“We Are Alive”

By |2020-03-26T15:22:26-05:00March 26th, 2020|Categories: Audio/Video, Bruce Springsteen, Death, Music|

Bruce Springsteen has called "We Are Alive," the final song on his 2012 album, "Wrecking Ball," a "ghost story." That it is, but it is also a song of high spirits and hope, one that deals with the Christian themes of resurrection and the communion of saints. There's a cross up yonder up on Calvary [...]

“Christ on the Mount of Olives”: Beethoven’s Passion Oratorio

By |2020-03-26T11:25:43-05:00March 25th, 2020|Categories: Beethoven 250, Ludwig van Beethoven, Michael De Sapio, Music|

While many artists and composers have depicted the Passion of Christ, Beethoven carried an especially weighty cross in the form of his privation of hearing, which isolated him from society and forced him to compose music from his “inner ear.” Like Christ in the Garden, he found himself alone and forsaken, wrestling with a tribulation [...]

“Hunter of Invisible Game”

By |2020-03-18T10:56:11-05:00March 18th, 2020|Categories: Audio/Video, Bruce Springsteen, Music|

"Hunter of Invisible Game" is a short, post-apocalyptic film directed by Bruce Springsteen and Thom Zimny that was released on July 9, 2014. The film is also the music video for the eponymous song, which appears on Mr. Springsteen's eighteenth studio album, High Hopes. —Editor I hauled myself up out of the ditch And built [...]

The Music of Harold Shapero: Tradition and Innovation

By |2020-03-12T15:56:41-05:00March 13th, 2020|Categories: Audio/Video, Culture, Michael De Sapio, Modernity, Music, Senior Contributors|

We owe it to ourselves to get to know Harold Shapero, who showed that strikingly inventive things still could be done with the perennial tools of tonal music. His works crackle with intelligence and sing with rare melodic beauty. They are both timeless and of their time. For despite its classic foundations, Shapero’s music [...]

Songs & Dances of Death: 10 Classical Works for the End of Time

By |2020-03-13T00:53:45-05:00March 12th, 2020|Categories: Audio/Video, Camille Saint-Saëns, Gustav Mahler, Jean Sibelius, Music, Richard Strauss, Stephen M. Klugewicz, Wolfgang Amadeus Mozart|

From Modest Mussorgsky's Songs and Dances of Death to Oliver Messiaen's Quartet for the End of Time, here are ten great classical pieces about death and the end of this world. They may or may not provide you comfort. 1. Songs and Dances of Death, by Modest Mussorgsky A song cycle for voice (usually bass [...]

“All Hail to Ulysses”

By |2020-03-09T14:56:36-05:00March 9th, 2020|Categories: Audio/Video, Civil War, Music|

This song was written in 1864 in honor of General Ulysses S. Grant, who was appointed commander of all the Union armies in March of that year. Words by Charles Haynes and music by J.E. Haynes. Published by Root and Cady of Chicago. —Editor Lyrics All hail to Ulysses, the patriot’s friend, The hero of [...]

Beethoven: The Price of Genius

By |2020-03-06T12:13:52-06:00March 6th, 2020|Categories: Beethoven 250, Ludwig van Beethoven, Mark Malvasi, Music, Senior Contributors|

Beethoven’s eccentricities only enhanced his reputation. They confirmed the divine madness that propelled his creative genius. He was a martyr to his art, a new kind of saint whose agonies and ecstasies brought him neither peace of mind nor purity of soul, but an admixture of public renown and disrepute. Sculpture by Max Klinger [...]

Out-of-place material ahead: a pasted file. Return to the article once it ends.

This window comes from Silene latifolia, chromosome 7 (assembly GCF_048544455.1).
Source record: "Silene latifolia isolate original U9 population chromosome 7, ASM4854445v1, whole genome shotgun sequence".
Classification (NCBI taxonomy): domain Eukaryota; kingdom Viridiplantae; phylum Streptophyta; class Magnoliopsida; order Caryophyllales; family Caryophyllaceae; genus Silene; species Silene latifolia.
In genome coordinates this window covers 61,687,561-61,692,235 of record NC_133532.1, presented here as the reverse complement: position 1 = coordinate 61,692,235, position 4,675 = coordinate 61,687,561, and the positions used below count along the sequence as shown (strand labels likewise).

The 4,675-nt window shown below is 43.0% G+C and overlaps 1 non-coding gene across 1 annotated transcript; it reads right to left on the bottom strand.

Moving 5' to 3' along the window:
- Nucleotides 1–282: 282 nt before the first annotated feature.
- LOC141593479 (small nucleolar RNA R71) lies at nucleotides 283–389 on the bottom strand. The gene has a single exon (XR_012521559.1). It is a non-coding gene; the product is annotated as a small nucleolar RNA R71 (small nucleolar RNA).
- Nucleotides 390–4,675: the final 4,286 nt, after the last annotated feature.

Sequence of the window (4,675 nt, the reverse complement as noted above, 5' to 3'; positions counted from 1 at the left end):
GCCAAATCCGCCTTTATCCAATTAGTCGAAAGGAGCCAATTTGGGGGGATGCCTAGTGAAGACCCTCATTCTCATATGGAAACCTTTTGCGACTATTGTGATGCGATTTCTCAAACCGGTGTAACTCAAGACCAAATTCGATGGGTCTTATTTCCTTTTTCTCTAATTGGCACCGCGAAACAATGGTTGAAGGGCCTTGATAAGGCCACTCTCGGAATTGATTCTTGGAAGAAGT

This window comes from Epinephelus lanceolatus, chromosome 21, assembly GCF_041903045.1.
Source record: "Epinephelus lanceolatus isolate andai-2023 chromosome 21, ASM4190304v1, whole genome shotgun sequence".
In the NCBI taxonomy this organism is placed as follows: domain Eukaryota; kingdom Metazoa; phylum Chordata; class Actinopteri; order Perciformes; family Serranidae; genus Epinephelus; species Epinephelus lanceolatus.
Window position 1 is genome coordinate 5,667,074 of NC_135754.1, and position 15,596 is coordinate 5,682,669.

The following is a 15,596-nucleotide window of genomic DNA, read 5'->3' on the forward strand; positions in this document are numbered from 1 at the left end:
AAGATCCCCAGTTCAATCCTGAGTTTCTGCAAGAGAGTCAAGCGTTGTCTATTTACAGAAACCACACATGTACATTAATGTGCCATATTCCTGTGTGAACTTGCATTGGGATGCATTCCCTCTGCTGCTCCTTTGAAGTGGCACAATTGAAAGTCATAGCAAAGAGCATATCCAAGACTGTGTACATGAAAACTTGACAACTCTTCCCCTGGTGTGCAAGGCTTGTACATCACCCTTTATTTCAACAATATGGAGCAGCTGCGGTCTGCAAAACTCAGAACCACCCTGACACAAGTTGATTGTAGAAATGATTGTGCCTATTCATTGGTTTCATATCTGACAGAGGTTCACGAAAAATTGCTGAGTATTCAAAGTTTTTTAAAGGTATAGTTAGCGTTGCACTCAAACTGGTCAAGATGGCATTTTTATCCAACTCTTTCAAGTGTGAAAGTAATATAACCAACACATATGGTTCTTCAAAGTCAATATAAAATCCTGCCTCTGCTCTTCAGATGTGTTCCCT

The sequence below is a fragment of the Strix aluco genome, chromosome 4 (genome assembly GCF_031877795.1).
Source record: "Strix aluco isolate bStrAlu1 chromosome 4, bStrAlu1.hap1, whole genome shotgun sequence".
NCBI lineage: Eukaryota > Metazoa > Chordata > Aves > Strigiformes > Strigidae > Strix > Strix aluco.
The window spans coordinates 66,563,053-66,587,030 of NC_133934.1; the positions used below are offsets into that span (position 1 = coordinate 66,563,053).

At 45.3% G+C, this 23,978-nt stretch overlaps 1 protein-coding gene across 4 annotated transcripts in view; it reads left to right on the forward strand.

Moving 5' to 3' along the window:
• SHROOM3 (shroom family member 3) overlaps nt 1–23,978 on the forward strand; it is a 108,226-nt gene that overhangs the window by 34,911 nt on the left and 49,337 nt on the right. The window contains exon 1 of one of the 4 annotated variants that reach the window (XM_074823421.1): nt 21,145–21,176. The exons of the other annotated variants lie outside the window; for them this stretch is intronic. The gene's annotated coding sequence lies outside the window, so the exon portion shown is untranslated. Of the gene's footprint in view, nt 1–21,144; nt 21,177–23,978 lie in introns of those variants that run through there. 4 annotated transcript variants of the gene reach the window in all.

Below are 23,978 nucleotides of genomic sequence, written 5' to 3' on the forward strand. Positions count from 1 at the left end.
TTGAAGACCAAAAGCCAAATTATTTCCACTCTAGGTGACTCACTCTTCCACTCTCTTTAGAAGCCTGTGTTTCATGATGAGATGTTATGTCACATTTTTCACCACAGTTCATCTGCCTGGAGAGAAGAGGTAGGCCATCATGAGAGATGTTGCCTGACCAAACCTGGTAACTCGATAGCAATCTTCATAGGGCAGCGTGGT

Beethoven’s Apollonian Beauty

By |2020-03-24T00:55:46-05:00February 24th, 2020|Categories: Audio/Video, Beethoven 250, Ludwig van Beethoven, Michael De Sapio, Music, Senior Contributors|

Apollo and Dionysus coexist throughout Beethoven’s work. Much musical commentary seems to imply that only a titanic wrestle with Fate or an emotional cataclysm qualifies as profound. Laying aside for a moment Beethoven the Myth and listening attentively to his works, we are reminded of the depth of emotion that resides in solidity and perfection [...]

Hail to the Chief! Music for American Presidents

By |2020-02-21T14:12:13-06:00February 16th, 2020|Categories: Audio/Video, Music, Presidency, Stephen M. Klugewicz|

We Americans like to think of ourselves as anti-monarchical; most of us on the Right are self-styled small-r republicans, while Leftists think of themselves as small-d democrats. In addition, we all, Right and Left, fancy that what unites Americans is devotion to a set of ideas to which we all adhere, and which are best [...]

A Homeric Life: Neil Peart

By |2020-02-11T11:33:54-06:00February 14th, 2020|Categories: Bradley J. Birzer, Culture, Music, Progressive Rock, Senior Contributors|

On Tuesday, January 7, 2020, Neil Ellwood Peart valiantly lost his three and half-year battle against brain cancer. On that same day, he entered Valhalla, escorted by at least one Valkyrie, but quite possibly by two or three. Peart has shaped many of us very quietly and sometimes not so quietly. I can state [...]

Debussy’s “Girl With the Flaxen Hair”

By |2020-02-17T13:28:37-06:00February 13th, 2020|Categories: Audio/Video, Culture, Love, Music|

Claude Debussy’s “The Girl with the Flaxen Hair” ranks right up there alongside his “Clair de Lune,” “Beau Soir,” and “Afternoon of a Faun” on my “favorite short classical pieces” list. In spite of their brevity, all of them immediately transport you, taking you to a vivid, sensual, evocative place that, once you’ve returned to [...]

The Art of Beethoven: Between Romantic and Classical

By |2020-02-13T13:08:33-06:00February 12th, 2020|Categories: Beethoven 250, Ludwig van Beethoven, Music|

Beethoven’s music would become the score for the Romantic era, as many of its champions loved how it conveyed the story of the individual, free man. Oddly enough, however, Beethoven was anything but a Romantic, nor was he a revolutionist or a democrat. There are many things that have been said about Beethoven and his [...]